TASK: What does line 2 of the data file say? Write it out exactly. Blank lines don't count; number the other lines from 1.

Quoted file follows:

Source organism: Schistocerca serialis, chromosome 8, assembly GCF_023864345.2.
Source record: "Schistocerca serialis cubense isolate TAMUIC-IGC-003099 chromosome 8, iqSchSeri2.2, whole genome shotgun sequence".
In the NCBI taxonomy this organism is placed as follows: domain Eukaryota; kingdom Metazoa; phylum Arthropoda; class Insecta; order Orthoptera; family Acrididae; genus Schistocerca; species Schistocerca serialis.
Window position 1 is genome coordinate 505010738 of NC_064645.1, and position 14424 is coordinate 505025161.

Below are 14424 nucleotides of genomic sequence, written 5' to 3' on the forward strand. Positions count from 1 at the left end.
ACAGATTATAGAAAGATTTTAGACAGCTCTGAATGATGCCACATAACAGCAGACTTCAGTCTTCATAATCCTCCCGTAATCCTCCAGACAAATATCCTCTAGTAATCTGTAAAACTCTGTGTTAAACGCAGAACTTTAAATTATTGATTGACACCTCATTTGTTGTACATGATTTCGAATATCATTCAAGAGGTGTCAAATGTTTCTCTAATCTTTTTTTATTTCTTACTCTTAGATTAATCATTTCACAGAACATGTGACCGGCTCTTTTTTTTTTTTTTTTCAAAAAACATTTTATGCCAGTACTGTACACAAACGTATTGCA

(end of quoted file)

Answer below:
Source record: "Schistocerca serialis cubense isolate TAMUIC-IGC-003099 chromosome 8, iqSchSeri2.2, whole genome shotgun sequence".